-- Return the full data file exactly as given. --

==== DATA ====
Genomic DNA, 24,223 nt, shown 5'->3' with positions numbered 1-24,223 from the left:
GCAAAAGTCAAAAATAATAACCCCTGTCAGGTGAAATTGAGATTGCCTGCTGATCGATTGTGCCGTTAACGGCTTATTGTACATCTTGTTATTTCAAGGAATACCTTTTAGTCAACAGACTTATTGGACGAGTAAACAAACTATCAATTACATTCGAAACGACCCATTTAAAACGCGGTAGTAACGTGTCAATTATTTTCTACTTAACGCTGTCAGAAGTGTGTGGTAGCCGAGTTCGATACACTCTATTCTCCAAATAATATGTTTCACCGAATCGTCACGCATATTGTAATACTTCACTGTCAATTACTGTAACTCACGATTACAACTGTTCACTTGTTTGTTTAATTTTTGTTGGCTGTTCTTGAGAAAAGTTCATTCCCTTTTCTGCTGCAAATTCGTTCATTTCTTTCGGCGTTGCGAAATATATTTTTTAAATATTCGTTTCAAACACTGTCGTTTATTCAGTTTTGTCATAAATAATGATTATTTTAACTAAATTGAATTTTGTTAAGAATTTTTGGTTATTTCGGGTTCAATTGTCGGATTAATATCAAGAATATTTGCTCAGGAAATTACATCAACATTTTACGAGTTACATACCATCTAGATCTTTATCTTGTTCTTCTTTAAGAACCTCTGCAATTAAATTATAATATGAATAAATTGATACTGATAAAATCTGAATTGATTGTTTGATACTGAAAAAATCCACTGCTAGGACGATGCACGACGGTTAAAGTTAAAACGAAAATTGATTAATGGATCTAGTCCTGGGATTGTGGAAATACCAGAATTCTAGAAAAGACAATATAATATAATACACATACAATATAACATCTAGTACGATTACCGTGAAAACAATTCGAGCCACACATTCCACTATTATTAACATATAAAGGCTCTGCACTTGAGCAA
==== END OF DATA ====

Genomic DNA, 24,223 nt, shown 5'->3' with positions numbered 1-24,223 from the left:
GCAAAAGTCAAAAATAATAACCCCTGTCAGGTGAAATTGAGATTGCCTGCTGATCGATTGTGCCGTTAACGGCTTATTGTACATCTTGTTATTTCAAGGAATACCTTTTAGTCAACAGACTTATTGGACGAGTAAACAAACTATCAATTACATTCGAAACGACCCATTTAAAACGCGGTAGTAACGTGTCAATTATTTTCTACTTAACGCTGTCAGAAGTGTGTGGTAGCCGAGTTCGATACACTCTATTCTCCAAATAATATGTTTCACCGAATCGTCACGCATATTGTAATACTTCACTGTCAATTACTGTAACTCACGATTACAACTGTTCACTTGTTTGTTTAATTTTTGTTGGCTGTTCTTGAGAAAAGTTCATTCCCTTTTCTGCTGCAAATTCGTTCATTTCTTTCGGCGTTGCGAAATATATTTTTTAAATATTCGTTTCAAACACTGTCGTTTATTCAGTTTTGTCATAAATAATGATTATTTTAACTAAATTGAATTTTGTTAAGAATTTTTGGTTATTTCGGGTTCAATTGTCGGATTAATATCAAGAATATTTGCTCAGGAAATTACATCAACATTTTACGAGTTACATACCATCTAGATCTTTATCTTGTTCTTCTTTAAGAACCTCTGCAATTAAATTATAATATGAATAAATTGATACTGATAAAATCTGAATTGATTGTTTGATACTGAAAAAATCCACTGCTAGGACGATGCACGACGGTTAAAGTTAAAACGAAAATTGATTAATGGATCTAGTCCTGGGATTGTGGAAATACCAGAATTCTAGAAAAGACAATATAATATAATACACATACAATATAACATCTAGTACGATTACCGTGAAAACAATTCGAGCCACACATTCCACTATTATTAACATATAAAGGCTCTGCACTTGAGCAA